We talk a lot about #SaaS, and I'd like to present a framework I use to evaluate these types of companies.

It's important for SaaS to recoup upfront costs thru ongoing subscriptions.

I'll walk through my process, using Veeva Systems $VEEV as an example. https://docs.google.com/spreadsheets/d/1KvJaTEW7gMq66C5ltYYZ_x-ltbbmH9g4o1_0cUesUjQ
Specifically, we're looking for Customer Lifetime Value (LTV) to exceed the Customer Acquisition Cost (CAC).

We want to see customers pay enough & stick around to justify the upfront sales & ongoing R&D.

If LTV > CAC, the company is generating profits for its shareholders.
Veeva $VEEV spent $148m last year on Sales & Mktg to acquire 94 new customers.

So on average, its Customer Acquisition Cost (1) is $1.584 million.

[Note that this isn't perfect. Much of that sales spend went to current customers; but it's the best data we have available.]
But those customers also require ongoing R&D and overhead to keep them happy.

Veeva $VEEV spent $158m on R&D and $86m last yr across its 719 clients

On average, that's an ongoing R&D and Overhead burden (2) of $341k per customer per year.
Veeva generated $694m in subscription revenue last yr, which is an avg per customer (3) of $966k.

Backing out R&D and Overhead, the "average" Contribution Per Customer (4) is $625k/yr.

Note: this doesn't include $VEEV's Professional Services revenue, which is also profitable.
We now make a few assumptions on customer churn rate & the discount rate to bring future subs to the present.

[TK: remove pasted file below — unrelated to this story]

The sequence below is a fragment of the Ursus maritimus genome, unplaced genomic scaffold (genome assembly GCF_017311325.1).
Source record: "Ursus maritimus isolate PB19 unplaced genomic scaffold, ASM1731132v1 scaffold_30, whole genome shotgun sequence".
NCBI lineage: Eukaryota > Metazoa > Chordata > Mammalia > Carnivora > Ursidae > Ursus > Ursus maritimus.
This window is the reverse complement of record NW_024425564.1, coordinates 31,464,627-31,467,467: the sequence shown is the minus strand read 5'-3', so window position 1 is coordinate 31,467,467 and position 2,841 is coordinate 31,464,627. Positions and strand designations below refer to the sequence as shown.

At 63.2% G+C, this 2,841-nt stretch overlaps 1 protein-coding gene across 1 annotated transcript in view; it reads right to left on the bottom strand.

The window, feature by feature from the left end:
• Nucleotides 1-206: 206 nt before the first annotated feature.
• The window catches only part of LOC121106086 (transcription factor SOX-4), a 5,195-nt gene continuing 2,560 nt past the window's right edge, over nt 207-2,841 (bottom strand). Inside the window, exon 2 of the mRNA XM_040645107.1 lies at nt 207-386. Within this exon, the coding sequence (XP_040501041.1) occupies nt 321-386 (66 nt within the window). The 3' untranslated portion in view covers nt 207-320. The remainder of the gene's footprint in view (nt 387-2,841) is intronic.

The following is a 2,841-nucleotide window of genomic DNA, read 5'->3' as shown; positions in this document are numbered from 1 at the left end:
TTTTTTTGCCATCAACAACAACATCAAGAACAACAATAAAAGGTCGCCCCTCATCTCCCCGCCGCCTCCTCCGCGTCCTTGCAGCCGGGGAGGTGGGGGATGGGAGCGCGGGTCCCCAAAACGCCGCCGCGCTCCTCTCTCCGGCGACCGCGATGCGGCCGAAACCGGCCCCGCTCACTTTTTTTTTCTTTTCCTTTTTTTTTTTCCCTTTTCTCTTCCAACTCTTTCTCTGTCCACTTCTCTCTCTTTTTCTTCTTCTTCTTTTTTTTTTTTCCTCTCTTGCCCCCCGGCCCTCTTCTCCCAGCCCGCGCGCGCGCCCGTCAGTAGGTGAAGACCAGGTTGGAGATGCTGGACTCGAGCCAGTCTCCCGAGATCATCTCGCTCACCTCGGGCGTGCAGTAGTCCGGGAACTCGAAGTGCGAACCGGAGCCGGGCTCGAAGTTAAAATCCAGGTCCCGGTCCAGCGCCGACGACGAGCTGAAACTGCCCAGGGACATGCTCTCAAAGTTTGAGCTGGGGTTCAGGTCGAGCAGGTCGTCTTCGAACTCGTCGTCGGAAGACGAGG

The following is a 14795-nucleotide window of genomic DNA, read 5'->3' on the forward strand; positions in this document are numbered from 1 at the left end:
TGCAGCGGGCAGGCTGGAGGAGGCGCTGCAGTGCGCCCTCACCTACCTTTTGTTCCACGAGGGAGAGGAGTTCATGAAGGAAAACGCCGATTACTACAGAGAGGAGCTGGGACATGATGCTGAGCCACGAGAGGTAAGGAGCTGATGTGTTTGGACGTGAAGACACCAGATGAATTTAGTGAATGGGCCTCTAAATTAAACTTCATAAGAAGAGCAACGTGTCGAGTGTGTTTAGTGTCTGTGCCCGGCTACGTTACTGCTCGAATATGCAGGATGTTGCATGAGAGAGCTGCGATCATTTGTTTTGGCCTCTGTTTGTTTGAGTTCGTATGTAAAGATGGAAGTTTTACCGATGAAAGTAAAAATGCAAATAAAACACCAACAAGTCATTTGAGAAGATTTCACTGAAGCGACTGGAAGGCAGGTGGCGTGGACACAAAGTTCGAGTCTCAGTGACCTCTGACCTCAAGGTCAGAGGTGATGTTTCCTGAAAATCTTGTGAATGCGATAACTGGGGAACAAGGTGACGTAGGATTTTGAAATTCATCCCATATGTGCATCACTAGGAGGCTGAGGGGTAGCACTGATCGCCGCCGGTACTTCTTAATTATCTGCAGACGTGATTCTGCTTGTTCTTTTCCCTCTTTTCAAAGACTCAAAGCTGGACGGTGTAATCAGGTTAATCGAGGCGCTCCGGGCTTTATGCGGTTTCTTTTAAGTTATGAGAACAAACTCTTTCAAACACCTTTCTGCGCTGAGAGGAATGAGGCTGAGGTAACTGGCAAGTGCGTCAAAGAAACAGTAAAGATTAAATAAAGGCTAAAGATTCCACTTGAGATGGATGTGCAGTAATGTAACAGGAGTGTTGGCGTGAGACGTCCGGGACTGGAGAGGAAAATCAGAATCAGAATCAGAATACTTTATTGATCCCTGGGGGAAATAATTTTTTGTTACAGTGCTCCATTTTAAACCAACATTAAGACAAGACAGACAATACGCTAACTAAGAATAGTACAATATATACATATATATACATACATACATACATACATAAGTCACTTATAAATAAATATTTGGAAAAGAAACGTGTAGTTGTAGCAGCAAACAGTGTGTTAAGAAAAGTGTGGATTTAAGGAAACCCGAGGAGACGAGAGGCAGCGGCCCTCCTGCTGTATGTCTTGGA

Using a Churn Rate of 4% & a Discount Rate of 10.5%, I derive a Customer LTV (5) of $5.46 million.

[There's sensitivity; if we double Churn to 8%, LTV becomes $4.2m]
Now to the bottom line (almost done, I promise):

Subtracting that $1.58m acquisition cost from the $5.46m LTV gives a *Net Customer LTV* of $3.87m (6).

That's fantastic! Veeva's $VEEV avg customer is worth $3.8 million in present value, *even after* taking out all of the costs!
Alternate versions:

- If we use *Sub Gross Profit* rather than Sub Rev, Net Customer LTV is $2.4m

- If we also include Prof Svcs & use the Combined Gross Profit, Net CLTV is $2.9m

- If we only use Sub Gross Profit & apply 15% Churn (most conservative!), Net CLTV is still $900k
The moral of the story is unit economics really matters for #SaaS.

Not all growth is profitable & not all SaaS comps will be around in 10 yrs.

But look for quality. Compelling products create switching costs, which lead to high retention rates & yrs of recurring subscriptions.
There are tons of additional resources, such as @RamBhupatiraju's link to SaaS 2.0 metrics & @TMFStoffel's great piece about how to invest in SaaS.

I've included both below. And my DMs are open, if you have specific questions.

You can follow @7Innovator.
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